I too am a former Baptist who, after pursuing an MA at a Roman Catholic seminary, got as far as Canterbury (Anglicanism), but never was quite able to cross the Tiber. Still, I received all of my graduate training at Roman Catholic institutions and have always been grateful to those Catholic donors who made possible my scholarship at the University of Notre Dame. I have learned much from Catholics, and continue to read them with profit.
If you have now found your home in the Catholic Church, I would encourage you to begin exploring the riches of your tradition. In the modern era, I would recommend reading people like von Balthasar, Henri de Lubac, Yves Congar, or Louis Bouyer. Among better contemporary writers, I would point to Matthew Levering, Giles Emery, Robert Barron, and Thomas Weinandy. I return again and again to the spiritual writings of Dominican Simon Tugwell, but also have appreciated Thomas Merton and Dorothy Day.
If you still find yourself drawn to apologetics, I would recommend reading modern Catholic philosophers such as Alasdair MacIntyre or Charles Taylor.
Of course, you should not neglect the stream of Catholic tradition from which all modern orthodox Christians drink. (Since they wrote before the Reformation, I am happy to claim these people as well). Thomas Aquinas continues to be the pre-modern thinker I read most, and, fortunately, there is a modern revival of scholarship. The best introduction to Thomas’s thought is probably Jean-Pierre Torrell’s two volume work on Saint Thomas Aquinas: The Person and his Work and Saint Thomas Aquinas: Spiritual Master. Although he is primarily a philosopher, I have learned much from my doctoral dissertation director, David Burrell. Just as important are Medieval spiritual writers like Julian of Norwich and Walter Hilton.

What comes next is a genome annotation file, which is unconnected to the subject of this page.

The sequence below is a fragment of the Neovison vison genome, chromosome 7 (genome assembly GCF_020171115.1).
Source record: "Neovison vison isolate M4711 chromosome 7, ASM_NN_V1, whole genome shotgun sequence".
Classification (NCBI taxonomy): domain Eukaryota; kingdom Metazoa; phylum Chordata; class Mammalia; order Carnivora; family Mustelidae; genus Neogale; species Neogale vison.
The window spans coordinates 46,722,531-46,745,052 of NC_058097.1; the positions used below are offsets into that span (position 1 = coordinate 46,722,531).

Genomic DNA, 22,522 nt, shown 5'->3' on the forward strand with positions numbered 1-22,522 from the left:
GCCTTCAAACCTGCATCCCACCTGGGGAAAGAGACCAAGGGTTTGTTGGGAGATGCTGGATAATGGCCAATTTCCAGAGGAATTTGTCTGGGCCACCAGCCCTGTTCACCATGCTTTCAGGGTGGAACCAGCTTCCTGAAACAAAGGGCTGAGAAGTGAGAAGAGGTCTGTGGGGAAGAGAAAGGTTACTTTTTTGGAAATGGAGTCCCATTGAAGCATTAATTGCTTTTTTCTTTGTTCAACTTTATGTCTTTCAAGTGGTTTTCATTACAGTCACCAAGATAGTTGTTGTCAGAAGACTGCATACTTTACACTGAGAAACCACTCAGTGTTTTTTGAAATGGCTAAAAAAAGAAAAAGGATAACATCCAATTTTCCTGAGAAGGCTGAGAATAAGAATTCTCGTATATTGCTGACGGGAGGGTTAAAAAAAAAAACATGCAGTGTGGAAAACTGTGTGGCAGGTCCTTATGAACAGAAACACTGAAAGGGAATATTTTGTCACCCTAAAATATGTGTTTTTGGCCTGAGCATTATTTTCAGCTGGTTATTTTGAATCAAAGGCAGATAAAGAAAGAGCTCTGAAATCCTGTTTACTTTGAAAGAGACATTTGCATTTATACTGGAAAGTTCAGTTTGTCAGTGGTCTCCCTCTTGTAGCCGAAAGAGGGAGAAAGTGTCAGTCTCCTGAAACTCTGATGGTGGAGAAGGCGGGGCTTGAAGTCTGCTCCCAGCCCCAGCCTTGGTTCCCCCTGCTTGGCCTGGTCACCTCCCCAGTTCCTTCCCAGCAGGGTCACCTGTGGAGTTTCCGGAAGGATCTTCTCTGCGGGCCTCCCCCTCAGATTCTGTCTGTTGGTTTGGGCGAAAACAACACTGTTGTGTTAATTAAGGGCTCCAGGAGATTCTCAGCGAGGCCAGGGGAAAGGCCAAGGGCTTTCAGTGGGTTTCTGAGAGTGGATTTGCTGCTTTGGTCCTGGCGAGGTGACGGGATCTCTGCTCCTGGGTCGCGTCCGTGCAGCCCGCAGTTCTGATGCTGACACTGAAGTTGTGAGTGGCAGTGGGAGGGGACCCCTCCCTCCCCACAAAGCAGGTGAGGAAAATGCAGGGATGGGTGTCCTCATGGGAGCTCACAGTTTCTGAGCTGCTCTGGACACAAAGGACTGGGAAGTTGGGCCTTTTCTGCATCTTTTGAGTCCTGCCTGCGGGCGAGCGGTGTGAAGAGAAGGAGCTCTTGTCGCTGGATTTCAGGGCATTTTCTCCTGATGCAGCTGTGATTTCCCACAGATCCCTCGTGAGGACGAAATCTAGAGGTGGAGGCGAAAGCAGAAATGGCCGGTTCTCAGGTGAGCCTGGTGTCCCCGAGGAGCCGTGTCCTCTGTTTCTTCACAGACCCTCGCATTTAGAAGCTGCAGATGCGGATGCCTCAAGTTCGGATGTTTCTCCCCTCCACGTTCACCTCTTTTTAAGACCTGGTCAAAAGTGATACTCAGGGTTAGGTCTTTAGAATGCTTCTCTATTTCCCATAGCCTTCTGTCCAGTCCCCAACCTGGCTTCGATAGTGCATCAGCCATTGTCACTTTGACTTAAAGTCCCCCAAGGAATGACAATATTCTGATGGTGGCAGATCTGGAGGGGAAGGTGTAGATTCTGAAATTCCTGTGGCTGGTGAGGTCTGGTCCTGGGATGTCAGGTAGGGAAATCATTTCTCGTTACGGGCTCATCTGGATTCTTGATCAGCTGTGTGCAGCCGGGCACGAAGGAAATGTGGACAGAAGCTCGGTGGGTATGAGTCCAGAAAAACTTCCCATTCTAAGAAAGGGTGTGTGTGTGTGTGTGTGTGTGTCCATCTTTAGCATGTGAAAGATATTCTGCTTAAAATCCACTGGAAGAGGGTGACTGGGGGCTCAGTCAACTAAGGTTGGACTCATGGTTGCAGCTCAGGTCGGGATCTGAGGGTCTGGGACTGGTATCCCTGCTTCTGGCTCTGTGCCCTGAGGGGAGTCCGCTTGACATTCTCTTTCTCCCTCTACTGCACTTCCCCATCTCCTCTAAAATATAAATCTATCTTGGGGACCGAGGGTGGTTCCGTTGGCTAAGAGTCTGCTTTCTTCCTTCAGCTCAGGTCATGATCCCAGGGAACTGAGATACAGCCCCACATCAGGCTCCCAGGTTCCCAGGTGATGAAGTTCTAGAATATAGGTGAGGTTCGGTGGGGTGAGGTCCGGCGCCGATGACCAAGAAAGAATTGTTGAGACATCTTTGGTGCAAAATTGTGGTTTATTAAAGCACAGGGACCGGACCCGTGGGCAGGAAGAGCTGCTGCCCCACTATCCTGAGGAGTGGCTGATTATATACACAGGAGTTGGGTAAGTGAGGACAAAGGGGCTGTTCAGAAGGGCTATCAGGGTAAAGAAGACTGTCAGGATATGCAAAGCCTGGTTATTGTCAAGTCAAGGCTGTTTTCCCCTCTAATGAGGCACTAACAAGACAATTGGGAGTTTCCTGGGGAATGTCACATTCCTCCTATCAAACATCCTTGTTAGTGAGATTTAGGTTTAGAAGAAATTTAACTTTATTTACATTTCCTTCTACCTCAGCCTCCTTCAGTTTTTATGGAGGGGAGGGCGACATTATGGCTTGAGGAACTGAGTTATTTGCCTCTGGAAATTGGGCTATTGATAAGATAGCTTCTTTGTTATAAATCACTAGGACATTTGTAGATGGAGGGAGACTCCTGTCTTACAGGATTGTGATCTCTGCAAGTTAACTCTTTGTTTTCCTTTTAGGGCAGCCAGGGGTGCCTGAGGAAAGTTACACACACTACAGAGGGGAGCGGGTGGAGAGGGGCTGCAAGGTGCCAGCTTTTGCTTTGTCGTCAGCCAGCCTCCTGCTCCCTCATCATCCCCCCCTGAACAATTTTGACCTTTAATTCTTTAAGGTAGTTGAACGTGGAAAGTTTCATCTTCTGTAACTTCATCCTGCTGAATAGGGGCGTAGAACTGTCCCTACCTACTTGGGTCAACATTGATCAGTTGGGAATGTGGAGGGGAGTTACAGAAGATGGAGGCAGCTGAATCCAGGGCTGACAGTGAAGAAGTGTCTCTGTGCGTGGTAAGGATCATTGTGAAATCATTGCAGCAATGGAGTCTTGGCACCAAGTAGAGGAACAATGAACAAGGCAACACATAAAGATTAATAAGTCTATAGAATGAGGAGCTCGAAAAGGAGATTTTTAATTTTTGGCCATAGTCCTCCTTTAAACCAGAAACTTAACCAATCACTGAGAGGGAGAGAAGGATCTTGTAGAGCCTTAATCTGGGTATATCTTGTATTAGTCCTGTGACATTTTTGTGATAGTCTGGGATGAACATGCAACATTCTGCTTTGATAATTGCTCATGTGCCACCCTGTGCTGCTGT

And, of course, there is the entire treasure of patristic writers to explore: Irenaeus, Athanasius, Cyril of Alexandria, the Cappadocians, Augustine.
Finally, if enough time has passed that you’re willing to venture again into non-Roman Catholic territory, I would recommend reading for spiritual refreshment (among Anglicans) the poetry of George Herbert, the sermons of John Donne, and the spiritual writings of Thomas Traherne. In theology, besides Karl Barth, Thomas F. Torrance is perhaps the greatest of modern ecumenical theologians. Among philosophers — again, there’s that apologetic stuff — I would recommend James K. A. Smith’s Kingdom trilogy (or the popular short version, You are What You Love), or the writings of David Bentley Hart (Orthodox). In the area of Christian ethics, Stanley Hauerwas and Oliver O’Donovan can’t be beat.
What all of these writers have in common is a generous Catholic (or catholic) theology that is rooted in the creedal center of Nicene-Chalcedonian orthodoxy. If you immerse yourself in the writings of such people, and combine it with a spirituality rooted in Scripture, daily prayer, and regular liturgical worship, you cannot go far wrong. And you’re right. Stay away from the apologetics blogosphere. It is toxic.
Grace and Peace,